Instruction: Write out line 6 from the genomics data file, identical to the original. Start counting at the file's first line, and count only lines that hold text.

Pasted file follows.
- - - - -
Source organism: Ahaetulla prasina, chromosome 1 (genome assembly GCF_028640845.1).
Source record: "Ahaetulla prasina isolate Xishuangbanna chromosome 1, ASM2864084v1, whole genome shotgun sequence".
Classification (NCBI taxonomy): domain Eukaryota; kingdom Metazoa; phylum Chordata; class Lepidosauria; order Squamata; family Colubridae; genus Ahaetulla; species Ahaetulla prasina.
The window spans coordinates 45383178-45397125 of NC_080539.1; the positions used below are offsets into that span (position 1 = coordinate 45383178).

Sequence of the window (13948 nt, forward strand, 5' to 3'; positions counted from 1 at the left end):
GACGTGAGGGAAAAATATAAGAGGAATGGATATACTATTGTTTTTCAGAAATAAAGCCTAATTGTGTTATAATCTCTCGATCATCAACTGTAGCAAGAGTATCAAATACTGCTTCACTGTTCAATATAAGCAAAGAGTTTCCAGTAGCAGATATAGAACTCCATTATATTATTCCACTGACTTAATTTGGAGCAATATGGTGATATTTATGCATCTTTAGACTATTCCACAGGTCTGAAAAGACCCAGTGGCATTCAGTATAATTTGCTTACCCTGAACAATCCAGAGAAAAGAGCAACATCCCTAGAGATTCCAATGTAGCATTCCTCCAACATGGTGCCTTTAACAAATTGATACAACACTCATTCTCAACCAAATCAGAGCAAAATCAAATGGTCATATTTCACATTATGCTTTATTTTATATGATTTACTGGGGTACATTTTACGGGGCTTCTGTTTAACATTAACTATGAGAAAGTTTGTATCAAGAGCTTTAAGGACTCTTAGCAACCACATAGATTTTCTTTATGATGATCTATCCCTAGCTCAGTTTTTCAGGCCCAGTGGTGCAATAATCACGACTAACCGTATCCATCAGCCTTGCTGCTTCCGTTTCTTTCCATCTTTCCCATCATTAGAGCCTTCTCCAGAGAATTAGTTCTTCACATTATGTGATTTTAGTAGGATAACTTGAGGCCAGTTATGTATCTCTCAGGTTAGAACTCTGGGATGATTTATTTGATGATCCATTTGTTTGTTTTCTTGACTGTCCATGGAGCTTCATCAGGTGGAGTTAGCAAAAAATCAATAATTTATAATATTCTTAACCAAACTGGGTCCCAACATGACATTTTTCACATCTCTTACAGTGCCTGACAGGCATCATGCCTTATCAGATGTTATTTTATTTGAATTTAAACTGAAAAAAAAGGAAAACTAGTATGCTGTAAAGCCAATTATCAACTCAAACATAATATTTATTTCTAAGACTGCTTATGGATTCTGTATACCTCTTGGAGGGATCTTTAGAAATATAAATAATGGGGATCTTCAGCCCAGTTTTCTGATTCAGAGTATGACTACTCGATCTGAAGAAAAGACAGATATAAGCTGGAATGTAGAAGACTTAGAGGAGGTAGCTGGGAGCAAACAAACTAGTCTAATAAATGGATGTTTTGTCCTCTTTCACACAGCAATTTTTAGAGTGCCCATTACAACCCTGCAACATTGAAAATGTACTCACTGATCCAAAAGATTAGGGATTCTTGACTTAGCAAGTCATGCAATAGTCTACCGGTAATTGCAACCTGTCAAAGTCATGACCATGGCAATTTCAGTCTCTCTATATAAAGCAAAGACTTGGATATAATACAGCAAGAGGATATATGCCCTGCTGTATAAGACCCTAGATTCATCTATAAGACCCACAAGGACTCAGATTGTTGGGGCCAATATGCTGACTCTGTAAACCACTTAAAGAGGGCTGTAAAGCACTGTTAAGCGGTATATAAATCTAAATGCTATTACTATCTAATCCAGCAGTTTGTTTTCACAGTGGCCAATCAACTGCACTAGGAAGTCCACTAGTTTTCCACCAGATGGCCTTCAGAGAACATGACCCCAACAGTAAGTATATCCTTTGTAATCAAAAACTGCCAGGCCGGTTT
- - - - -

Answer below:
GACGTGAGGGAAAAATATAAGAGGAATGGATATACTATTGTTTTTCAGAAATAAAGCCTAATTGTGTTATAATCTCTCGATCATCAACTGTAGCAAGAGTATCAAATACTGCTTCACTGTTCAATATAAGCAAAGAGTTTCCAGTAGCAGATATAGAACTCCATTATATTATTCCACTGACTTAATTTGGAGCAATATGGTGATATTTATGCATCTTTAGACTATTCCACAGGTCTGAAAAGACCCAGTGGCATTCAGTATAATTTGCTTACCCTGAACAATCCAGAGAAAAGAGCAACATCCCTAGAGATTCCAATGTAGCATTCCTCCAACATGGTGCCTTTAACAAATTGATACAACACTCATTCTCAACCAAATCAGAGCAAAATCAAATGGTCATATTTCACATTATGCTTTATTTTATATGATTTACTGGGGTACATTTTACGGGGCTTCTGTTTAACATTAACTATGAGAAAGTTTGTATCAAGAGCTTTAAGGACTCTTAGCAACCACATAGATTTTCTTTATGATGATCTATCCCTAGCTCAGTTTTTCAGGCCCAGTGGTGCAATAATCACGACTAACCGTATCCATCAGCCTTGCTGCTTCCGTTTCTTTCCATCTTTCCCATCATTAGAGCCTTCTCCAGAGAATTAGTTCTTCACATTATGTGATTTTAGTAGGATAACTTGAGGCCAGTTATGTATCTCTCAGGTTAGAACTCTGGGATGATTTATTTGATGATCCATTTGTTTGTTTTCTTGACTGTCCATGGAGCTTCATCAGGTGGAGTTAGCAAAAAATCAATAATTTATAATATTCTTAACCAAACTGGGTCCCAACATGACATTTTTCACATCTCTTACAGTGCCTGACAGGCATCATGCCTTATCAGATGTTATTTTATTTGAATTTAAACTGAAAAAAAAGGAAAACTAGTATGCTGTAAAGCCAATTATCAACTCAAACATAATATTTATTTCTAAGACTGCTTATGGATTCTGTATACCTCTTGGAGGGATCTTTAGAAATATAAATAATGGGGATCTTCAGCCCAGTTTTCTGATTCAGAGTATGACTACTCGATCTGAAGAAAAGACAGATATAAGCTGGAATGTAGAAGACTTAGAGGAGGTAGCTGGGAGCAAACAAACTAGTCTAATAAATGGATGTTTTGTCCTCTTTCACACAGCAATTTTTAGAGTGCCCATTACAACCCTGCAACATTGAAAATGTACTCACTGATCCAAAAGATTAGGGATTCTTGACTTAGCAAGTCATGCAATAGTCTACCGGTAATTGCAACCTGTCAAAGTCATGACCATGGCAATTTCAGTCTCTCTATATAAAGCAAAGACTTGGATATAATACAGCAAGAGGATATATGCCCTGCTGTATAAGACCCTAGATTCATCTATAAGACCCACAAGGACTCAGATTGTTGGGGCCAATATGCTGACTCTGTAAACCACTTAAAGAGGGCTGTAAAGCACTGTTAAGCGGTATATAAATCTAAATGCTATTACTATCTAATCCAGCAGTTTGTTTTCACAGTGGCCAATCAACTGCACTAGGAAGTCCACTAGTTTTCCACCAGATGGCCTTCAGAGAACATGACCCCAACAGTAAGTATATCCTTTGTAATCAAAAACTGCCAGGCCGGTTT